Since Obama was elected I’ve been hearing tales of the end of racism. I really wish that were true, but one election did not fix this country. While it’s not as acceptable, racism still exists. Today’s MomGrind post struck this old chord with me this morning. Vered writes about her first time experiencing blatant racism. While dining with her family in a restaurant in California just weeks ago, the server uttered, “It’s the little Jews that get the most upset.”
This is unforgivable and it pains me that Israeli-transplant, Vered, had to endure this indignity in America. I also can’t help but wonder what it’s like to spend the majority of one’s life without knowing racism. For black people, the stigma is a frequent public companion. I’m certainly not one to debate who has suffered the most – Jewish or black people. Those kinds of debates ignore the fact that hatred is hatred is hatred.
My dark skin color usually keeps most moronic idiots away now that racism has gone out of fashion. Unlike the assumption that a Jewish person is Christian (and also feeble-minded enough to want to hear ignorant comments), bigots never mistake me as one of them. I am generally spared the blatant racism of strangers. Subtle discrimination is still quite prevalent though. It is found in the retail worker who follows me around the store, the host who attempts to seat my family at the worst table of an empty restaurant, and in the car salesman who ignores me until my white husband appears (or is that sexism?).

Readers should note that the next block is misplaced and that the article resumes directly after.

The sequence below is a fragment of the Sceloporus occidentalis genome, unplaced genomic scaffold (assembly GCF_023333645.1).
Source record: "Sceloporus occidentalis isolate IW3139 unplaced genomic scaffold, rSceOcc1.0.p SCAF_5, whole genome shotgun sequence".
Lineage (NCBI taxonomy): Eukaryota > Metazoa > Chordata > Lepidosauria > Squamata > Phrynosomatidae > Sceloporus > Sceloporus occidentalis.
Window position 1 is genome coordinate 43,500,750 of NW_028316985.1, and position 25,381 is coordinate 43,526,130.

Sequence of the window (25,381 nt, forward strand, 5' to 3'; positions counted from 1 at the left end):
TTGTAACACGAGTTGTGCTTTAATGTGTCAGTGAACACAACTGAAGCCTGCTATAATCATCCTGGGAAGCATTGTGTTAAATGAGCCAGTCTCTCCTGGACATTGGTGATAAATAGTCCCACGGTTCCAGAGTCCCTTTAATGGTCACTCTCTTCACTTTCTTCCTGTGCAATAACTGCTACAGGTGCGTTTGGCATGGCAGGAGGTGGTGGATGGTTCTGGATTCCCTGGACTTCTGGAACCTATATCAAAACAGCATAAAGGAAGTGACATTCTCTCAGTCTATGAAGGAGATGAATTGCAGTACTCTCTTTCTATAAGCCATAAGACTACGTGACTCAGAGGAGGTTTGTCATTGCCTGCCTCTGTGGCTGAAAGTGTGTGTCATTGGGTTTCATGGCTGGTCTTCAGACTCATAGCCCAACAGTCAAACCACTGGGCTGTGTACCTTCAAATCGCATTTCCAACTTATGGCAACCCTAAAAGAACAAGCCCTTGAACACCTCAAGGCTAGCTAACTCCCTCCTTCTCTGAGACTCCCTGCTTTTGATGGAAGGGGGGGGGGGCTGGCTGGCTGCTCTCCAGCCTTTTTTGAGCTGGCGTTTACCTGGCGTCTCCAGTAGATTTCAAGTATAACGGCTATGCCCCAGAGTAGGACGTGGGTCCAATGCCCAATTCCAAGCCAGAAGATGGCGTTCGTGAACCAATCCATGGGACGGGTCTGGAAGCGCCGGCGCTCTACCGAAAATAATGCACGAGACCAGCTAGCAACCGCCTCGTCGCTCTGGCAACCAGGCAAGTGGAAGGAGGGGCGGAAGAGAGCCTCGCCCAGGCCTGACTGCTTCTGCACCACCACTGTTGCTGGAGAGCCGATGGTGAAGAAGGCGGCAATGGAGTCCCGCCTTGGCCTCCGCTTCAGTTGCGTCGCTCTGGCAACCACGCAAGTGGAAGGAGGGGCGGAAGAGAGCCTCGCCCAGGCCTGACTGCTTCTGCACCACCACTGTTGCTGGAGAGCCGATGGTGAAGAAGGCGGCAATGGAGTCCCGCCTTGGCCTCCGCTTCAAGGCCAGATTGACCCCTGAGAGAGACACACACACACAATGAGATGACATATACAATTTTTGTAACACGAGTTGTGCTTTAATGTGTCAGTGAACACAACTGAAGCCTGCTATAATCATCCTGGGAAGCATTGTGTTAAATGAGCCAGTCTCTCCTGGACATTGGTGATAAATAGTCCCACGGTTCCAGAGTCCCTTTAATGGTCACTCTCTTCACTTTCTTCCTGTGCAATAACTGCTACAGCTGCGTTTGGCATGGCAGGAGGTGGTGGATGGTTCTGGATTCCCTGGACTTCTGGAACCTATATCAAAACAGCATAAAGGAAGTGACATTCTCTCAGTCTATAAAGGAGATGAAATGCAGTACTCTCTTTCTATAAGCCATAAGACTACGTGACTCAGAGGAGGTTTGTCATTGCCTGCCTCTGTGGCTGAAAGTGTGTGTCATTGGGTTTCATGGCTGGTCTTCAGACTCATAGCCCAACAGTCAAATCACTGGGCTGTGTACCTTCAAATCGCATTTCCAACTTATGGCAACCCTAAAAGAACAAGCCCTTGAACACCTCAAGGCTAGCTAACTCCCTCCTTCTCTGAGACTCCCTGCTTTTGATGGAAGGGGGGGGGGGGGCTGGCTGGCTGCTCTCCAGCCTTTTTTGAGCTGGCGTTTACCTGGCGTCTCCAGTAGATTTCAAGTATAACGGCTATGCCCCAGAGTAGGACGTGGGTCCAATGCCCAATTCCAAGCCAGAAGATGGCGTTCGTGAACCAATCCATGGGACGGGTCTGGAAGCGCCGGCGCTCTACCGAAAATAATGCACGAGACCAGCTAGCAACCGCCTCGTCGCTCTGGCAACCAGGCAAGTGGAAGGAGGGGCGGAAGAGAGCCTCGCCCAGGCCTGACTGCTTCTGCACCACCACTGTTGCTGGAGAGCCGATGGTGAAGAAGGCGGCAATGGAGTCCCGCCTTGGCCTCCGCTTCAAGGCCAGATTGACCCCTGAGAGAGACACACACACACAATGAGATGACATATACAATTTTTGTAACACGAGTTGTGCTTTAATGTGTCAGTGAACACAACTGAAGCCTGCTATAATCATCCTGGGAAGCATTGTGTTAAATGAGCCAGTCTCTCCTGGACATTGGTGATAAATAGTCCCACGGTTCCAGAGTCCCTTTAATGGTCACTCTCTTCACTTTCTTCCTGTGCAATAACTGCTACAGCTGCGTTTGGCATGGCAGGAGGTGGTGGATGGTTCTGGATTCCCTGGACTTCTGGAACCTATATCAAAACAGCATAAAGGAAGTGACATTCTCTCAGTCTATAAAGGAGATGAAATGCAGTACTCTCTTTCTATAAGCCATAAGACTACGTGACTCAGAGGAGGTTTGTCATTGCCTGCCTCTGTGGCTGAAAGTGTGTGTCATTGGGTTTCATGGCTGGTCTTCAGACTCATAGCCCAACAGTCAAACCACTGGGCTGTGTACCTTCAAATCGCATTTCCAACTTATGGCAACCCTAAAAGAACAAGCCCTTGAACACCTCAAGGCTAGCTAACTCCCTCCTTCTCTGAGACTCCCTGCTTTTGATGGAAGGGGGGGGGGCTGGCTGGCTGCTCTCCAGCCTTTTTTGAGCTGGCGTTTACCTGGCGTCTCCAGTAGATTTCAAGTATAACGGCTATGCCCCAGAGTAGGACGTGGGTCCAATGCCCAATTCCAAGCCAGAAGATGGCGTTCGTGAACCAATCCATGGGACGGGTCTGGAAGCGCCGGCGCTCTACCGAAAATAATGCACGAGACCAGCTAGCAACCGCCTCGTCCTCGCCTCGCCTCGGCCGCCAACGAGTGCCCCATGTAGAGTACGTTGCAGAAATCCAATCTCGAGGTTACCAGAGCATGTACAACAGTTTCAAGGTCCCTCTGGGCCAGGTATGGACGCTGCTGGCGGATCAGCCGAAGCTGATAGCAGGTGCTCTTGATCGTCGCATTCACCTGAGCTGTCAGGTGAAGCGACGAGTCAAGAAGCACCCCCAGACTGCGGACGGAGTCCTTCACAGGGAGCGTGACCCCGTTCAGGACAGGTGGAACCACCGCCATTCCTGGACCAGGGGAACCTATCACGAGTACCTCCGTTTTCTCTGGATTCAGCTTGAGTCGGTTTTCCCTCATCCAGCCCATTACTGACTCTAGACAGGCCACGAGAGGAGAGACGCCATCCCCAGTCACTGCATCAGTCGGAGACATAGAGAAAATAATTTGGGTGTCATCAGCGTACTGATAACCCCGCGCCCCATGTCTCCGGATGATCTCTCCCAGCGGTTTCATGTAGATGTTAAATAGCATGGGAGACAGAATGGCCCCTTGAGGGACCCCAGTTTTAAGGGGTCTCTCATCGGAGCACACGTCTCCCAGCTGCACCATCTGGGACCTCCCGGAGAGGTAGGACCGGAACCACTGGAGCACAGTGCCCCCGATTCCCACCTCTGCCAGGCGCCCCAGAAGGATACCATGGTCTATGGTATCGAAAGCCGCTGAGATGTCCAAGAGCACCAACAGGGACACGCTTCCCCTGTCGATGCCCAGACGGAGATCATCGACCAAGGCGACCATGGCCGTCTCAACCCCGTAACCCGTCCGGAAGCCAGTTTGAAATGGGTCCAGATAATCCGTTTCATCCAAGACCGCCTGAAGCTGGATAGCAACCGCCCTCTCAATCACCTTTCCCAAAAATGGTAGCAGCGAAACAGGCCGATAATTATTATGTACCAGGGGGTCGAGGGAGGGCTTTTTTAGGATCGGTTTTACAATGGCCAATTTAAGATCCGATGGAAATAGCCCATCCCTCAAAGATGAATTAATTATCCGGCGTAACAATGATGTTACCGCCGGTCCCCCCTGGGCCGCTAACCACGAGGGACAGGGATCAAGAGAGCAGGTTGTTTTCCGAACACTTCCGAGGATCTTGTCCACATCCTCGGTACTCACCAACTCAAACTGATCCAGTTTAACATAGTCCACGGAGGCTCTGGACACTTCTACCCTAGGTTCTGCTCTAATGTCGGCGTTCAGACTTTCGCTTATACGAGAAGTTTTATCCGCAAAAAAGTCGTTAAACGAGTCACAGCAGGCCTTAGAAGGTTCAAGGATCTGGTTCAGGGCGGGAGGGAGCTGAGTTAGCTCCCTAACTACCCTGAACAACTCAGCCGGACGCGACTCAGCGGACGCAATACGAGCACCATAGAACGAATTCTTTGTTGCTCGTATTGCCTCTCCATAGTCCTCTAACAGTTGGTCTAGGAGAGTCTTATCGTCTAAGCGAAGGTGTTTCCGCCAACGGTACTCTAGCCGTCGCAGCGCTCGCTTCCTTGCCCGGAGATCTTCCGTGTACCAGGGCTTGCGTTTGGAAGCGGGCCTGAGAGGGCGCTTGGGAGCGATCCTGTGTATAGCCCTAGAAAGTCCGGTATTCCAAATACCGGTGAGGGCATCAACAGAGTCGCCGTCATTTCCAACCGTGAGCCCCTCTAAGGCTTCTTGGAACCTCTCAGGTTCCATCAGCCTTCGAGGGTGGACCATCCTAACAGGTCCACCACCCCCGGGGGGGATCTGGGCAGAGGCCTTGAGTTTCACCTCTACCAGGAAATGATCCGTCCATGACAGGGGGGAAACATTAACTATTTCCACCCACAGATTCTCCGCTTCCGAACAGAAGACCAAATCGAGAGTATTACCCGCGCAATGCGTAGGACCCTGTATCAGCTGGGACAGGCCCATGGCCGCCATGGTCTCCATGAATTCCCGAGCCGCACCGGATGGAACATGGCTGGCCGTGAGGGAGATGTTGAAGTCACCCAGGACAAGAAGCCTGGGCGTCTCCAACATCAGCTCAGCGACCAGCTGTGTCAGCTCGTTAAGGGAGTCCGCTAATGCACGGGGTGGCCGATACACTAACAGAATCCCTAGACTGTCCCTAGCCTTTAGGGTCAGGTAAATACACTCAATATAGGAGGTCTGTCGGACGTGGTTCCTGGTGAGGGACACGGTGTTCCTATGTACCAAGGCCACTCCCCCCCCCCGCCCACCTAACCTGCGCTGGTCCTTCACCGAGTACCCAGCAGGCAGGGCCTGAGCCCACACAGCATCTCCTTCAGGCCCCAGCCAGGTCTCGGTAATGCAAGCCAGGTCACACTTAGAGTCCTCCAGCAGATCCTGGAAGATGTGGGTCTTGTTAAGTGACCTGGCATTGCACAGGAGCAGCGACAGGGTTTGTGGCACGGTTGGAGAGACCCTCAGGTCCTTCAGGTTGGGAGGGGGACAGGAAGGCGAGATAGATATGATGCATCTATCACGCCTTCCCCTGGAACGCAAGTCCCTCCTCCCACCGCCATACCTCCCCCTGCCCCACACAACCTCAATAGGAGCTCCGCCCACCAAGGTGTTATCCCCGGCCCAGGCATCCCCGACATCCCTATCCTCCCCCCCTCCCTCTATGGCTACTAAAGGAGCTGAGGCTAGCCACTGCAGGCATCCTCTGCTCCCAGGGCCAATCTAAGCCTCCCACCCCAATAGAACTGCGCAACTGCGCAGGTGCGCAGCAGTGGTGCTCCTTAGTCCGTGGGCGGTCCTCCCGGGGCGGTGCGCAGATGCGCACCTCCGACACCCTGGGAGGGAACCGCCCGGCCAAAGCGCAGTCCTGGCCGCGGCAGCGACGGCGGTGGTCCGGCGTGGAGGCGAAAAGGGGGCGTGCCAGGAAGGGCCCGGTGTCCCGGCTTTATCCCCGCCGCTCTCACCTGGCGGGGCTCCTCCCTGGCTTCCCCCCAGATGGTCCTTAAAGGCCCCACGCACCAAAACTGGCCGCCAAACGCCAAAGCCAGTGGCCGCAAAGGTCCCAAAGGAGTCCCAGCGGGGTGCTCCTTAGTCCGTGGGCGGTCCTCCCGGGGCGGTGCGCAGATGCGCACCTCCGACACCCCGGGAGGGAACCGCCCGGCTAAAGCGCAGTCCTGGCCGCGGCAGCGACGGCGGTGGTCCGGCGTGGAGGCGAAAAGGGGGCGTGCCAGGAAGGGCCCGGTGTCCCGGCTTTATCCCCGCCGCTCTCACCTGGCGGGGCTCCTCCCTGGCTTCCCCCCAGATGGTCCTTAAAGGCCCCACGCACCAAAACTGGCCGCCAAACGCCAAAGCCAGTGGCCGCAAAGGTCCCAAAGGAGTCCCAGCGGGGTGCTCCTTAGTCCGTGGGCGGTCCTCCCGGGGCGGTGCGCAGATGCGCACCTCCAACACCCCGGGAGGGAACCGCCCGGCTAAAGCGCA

That said, I shouldn’t make it seem as though black people only suffer the “small indignities” of racism at this point. Blatant racism is still alive and can be found in the most unexpected places. From the little old Puerto Rican woman who told me I was “one of the good blacks,” to my black, former boss who rejected a black, dreadlocked candidate for being “too ethnic,” racism is kicking its way into the 21st century.
Vered, I’m so sorry your family had to endure such ugliness. And, I applaud you for speaking up about it. Racism is demeaning. We retain our power by talking about it and letting those who have grown complacent realize that the danger still exists. No matter which group we belong to, we need to be vigilant about teaching our children that everyone is born equal. Skin color, religion, sexual orientation, culture, disabilities, and other characteristics beyond our control are not factors by which to judge each other.
It is heartening to know that my son will never wonder if a black person can be elected President of the U.S. the way that I did as a child. It may be alive today, but perhaps our grandchildren will have to read about racism to understand it.